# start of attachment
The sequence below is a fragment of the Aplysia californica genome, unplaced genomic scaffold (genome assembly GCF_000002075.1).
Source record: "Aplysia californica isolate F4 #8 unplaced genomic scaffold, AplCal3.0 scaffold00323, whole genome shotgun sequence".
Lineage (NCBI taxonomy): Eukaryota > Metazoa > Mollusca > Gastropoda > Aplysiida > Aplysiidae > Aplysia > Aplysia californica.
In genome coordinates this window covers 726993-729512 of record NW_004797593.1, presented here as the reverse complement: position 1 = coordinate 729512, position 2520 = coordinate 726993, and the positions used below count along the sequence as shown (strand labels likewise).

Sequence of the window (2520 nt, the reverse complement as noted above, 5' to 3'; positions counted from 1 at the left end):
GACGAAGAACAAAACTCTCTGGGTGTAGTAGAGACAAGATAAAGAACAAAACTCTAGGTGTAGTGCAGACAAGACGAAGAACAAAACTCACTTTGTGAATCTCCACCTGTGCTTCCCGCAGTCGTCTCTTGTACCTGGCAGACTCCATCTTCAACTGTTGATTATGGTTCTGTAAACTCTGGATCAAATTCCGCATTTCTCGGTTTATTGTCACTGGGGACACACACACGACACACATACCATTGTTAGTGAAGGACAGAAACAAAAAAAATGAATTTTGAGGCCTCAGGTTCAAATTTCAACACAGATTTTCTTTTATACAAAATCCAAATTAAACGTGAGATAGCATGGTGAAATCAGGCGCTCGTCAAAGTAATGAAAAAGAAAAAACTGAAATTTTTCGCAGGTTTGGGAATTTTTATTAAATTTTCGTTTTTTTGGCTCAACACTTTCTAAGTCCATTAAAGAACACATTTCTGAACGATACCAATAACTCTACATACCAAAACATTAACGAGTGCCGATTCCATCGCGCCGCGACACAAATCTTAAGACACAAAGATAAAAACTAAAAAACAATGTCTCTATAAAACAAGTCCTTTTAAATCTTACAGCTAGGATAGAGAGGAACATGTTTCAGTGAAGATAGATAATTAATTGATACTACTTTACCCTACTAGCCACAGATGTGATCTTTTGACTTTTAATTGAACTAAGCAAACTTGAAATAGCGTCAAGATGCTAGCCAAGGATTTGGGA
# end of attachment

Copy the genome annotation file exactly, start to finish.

The sequence below is a fragment of the Aplysia californica genome, unplaced genomic scaffold (genome assembly GCF_000002075.1).
Source record: "Aplysia californica isolate F4 #8 unplaced genomic scaffold, AplCal3.0 scaffold00323, whole genome shotgun sequence".
Lineage (NCBI taxonomy): Eukaryota > Metazoa > Mollusca > Gastropoda > Aplysiida > Aplysiidae > Aplysia > Aplysia californica.
In genome coordinates this window covers 726993-729512 of record NW_004797593.1, presented here as the reverse complement: position 1 = coordinate 729512, position 2520 = coordinate 726993, and the positions used below count along the sequence as shown (strand labels likewise).

Sequence of the window (2520 nt, the reverse complement as noted above, 5' to 3'; positions counted from 1 at the left end):
GACGAAGAACAAAACTCTCTGGGTGTAGTAGAGACAAGATAAAGAACAAAACTCTAGGTGTAGTGCAGACAAGACGAAGAACAAAACTCACTTTGTGAATCTCCACCTGTGCTTCCCGCAGTCGTCTCTTGTACCTGGCAGACTCCATCTTCAACTGTTGATTATGGTTCTGTAAACTCTGGATCAAATTCCGCATTTCTCGGTTTATTGTCACTGGGGACACACACACGACACACATACCATTGTTAGTGAAGGACAGAAACAAAAAAAATGAATTTTGAGGCCTCAGGTTCAAATTTCAACACAGATTTTCTTTTATACAAAATCCAAATTAAACGTGAGATAGCATGGTGAAATCAGGCGCTCGTCAAAGTAATGAAAAAGAAAAAACTGAAATTTTTCGCAGGTTTGGGAATTTTTATTAAATTTTCGTTTTTTTGGCTCAACACTTTCTAAGTCCATTAAAGAACACATTTCTGAACGATACCAATAACTCTACATACCAAAACATTAACGAGTGCCGATTCCATCGCGCCGCGACACAAATCTTAAGACACAAAGATAAAAACTAAAAAACAATGTCTCTATAAAACAAGTCCTTTTAAATCTTACAGCTAGGATAGAGAGGAACATGTTTCAGTGAAGATAGATAATTAATTGATACTACTTTACCCTACTAGCCACAGATGTGATCTTTTGACTTTTAATTGAACTAAGCAAACTTGAAATAGCGTCAAGATGCTAGCCAAGGATTTGGGA